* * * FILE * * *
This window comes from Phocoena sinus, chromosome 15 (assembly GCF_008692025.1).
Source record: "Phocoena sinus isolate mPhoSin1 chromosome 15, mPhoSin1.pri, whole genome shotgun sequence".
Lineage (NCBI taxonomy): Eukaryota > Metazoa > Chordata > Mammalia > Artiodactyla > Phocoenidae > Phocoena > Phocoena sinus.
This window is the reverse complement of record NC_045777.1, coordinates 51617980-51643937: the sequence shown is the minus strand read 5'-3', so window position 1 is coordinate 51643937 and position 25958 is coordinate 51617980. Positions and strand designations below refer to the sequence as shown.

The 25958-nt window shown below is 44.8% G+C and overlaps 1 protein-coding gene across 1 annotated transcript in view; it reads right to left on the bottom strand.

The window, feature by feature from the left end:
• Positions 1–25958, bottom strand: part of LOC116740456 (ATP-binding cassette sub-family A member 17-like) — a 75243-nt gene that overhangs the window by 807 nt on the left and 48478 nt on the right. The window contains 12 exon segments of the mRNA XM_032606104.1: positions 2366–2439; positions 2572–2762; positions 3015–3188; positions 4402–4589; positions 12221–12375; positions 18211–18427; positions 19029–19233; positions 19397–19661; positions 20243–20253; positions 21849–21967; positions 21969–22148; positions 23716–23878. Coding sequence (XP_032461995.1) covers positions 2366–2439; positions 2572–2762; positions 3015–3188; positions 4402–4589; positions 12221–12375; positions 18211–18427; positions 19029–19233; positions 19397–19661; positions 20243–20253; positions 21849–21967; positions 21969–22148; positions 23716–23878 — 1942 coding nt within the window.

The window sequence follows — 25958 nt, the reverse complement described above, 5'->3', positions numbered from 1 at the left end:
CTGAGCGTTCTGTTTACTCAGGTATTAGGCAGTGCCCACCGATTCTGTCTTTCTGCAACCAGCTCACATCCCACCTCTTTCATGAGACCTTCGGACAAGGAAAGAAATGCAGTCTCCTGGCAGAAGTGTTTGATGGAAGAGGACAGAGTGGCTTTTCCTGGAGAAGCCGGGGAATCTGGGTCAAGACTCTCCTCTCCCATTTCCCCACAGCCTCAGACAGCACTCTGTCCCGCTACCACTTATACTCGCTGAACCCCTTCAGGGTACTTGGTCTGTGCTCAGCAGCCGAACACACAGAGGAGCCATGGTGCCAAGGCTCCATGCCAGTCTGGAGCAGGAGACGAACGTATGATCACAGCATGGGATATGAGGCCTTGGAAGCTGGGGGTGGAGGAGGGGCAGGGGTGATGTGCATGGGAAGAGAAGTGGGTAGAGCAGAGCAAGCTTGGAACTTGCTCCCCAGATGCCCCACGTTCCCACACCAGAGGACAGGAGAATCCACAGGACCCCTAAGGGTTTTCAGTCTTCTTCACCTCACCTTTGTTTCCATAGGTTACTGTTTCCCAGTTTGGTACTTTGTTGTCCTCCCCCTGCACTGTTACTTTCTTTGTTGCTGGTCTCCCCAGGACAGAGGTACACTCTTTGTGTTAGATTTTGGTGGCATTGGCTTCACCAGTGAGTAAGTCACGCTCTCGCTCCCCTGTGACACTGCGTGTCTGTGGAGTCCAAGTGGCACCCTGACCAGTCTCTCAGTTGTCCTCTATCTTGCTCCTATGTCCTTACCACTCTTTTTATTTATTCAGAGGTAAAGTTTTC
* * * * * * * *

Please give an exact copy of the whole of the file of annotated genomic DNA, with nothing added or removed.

This window comes from Phocoena sinus, chromosome 15 (assembly GCF_008692025.1).
Source record: "Phocoena sinus isolate mPhoSin1 chromosome 15, mPhoSin1.pri, whole genome shotgun sequence".
Lineage (NCBI taxonomy): Eukaryota > Metazoa > Chordata > Mammalia > Artiodactyla > Phocoenidae > Phocoena > Phocoena sinus.
This window is the reverse complement of record NC_045777.1, coordinates 51617980-51643937: the sequence shown is the minus strand read 5'-3', so window position 1 is coordinate 51643937 and position 25958 is coordinate 51617980. Positions and strand designations below refer to the sequence as shown.

The 25958-nt window shown below is 44.8% G+C and overlaps 1 protein-coding gene across 1 annotated transcript in view; it reads right to left on the bottom strand.

The window, feature by feature from the left end:
• Positions 1–25958, bottom strand: part of LOC116740456 (ATP-binding cassette sub-family A member 17-like) — a 75243-nt gene that overhangs the window by 807 nt on the left and 48478 nt on the right. The window contains 12 exon segments of the mRNA XM_032606104.1: positions 2366–2439; positions 2572–2762; positions 3015–3188; positions 4402–4589; positions 12221–12375; positions 18211–18427; positions 19029–19233; positions 19397–19661; positions 20243–20253; positions 21849–21967; positions 21969–22148; positions 23716–23878. Coding sequence (XP_032461995.1) covers positions 2366–2439; positions 2572–2762; positions 3015–3188; positions 4402–4589; positions 12221–12375; positions 18211–18427; positions 19029–19233; positions 19397–19661; positions 20243–20253; positions 21849–21967; positions 21969–22148; positions 23716–23878 — 1942 coding nt within the window.

The window sequence follows — 25958 nt, the reverse complement described above, 5'->3', positions numbered from 1 at the left end:
CTGAGCGTTCTGTTTACTCAGGTATTAGGCAGTGCCCACCGATTCTGTCTTTCTGCAACCAGCTCACATCCCACCTCTTTCATGAGACCTTCGGACAAGGAAAGAAATGCAGTCTCCTGGCAGAAGTGTTTGATGGAAGAGGACAGAGTGGCTTTTCCTGGAGAAGCCGGGGAATCTGGGTCAAGACTCTCCTCTCCCATTTCCCCACAGCCTCAGACAGCACTCTGTCCCGCTACCACTTATACTCGCTGAACCCCTTCAGGGTACTTGGTCTGTGCTCAGCAGCCGAACACACAGAGGAGCCATGGTGCCAAGGCTCCATGCCAGTCTGGAGCAGGAGACGAACGTATGATCACAGCATGGGATATGAGGCCTTGGAAGCTGGGGGTGGAGGAGGGGCAGGGGTGATGTGCATGGGAAGAGAAGTGGGTAGAGCAGAGCAAGCTTGGAACTTGCTCCCCAGATGCCCCACGTTCCCACACCAGAGGACAGGAGAATCCACAGGACCCCTAAGGGTTTTCAGTCTTCTTCACCTCACCTTTGTTTCCATAGGTTACTGTTTCCCAGTTTGGTACTTTGTTGTCCTCCCCCTGCACTGTTACTTTCTTTGTTGCTGGTCTCCCCAGGACAGAGGTACACTCTTTGTGTTAGATTTTGGTGGCATTGGCTTCACCAGTGAGTAAGTCACGCTCTCGCTCCCCTGTGACACTGCGTGTCTGTGGAGTCCAAGTGGCACCCTGACCAGTCTCTCAGTTGTCCTCTATCTTGCTCCTATGTCCTTACCACTCTTTTTATTTATTCAGAGGTAAAGTTTTC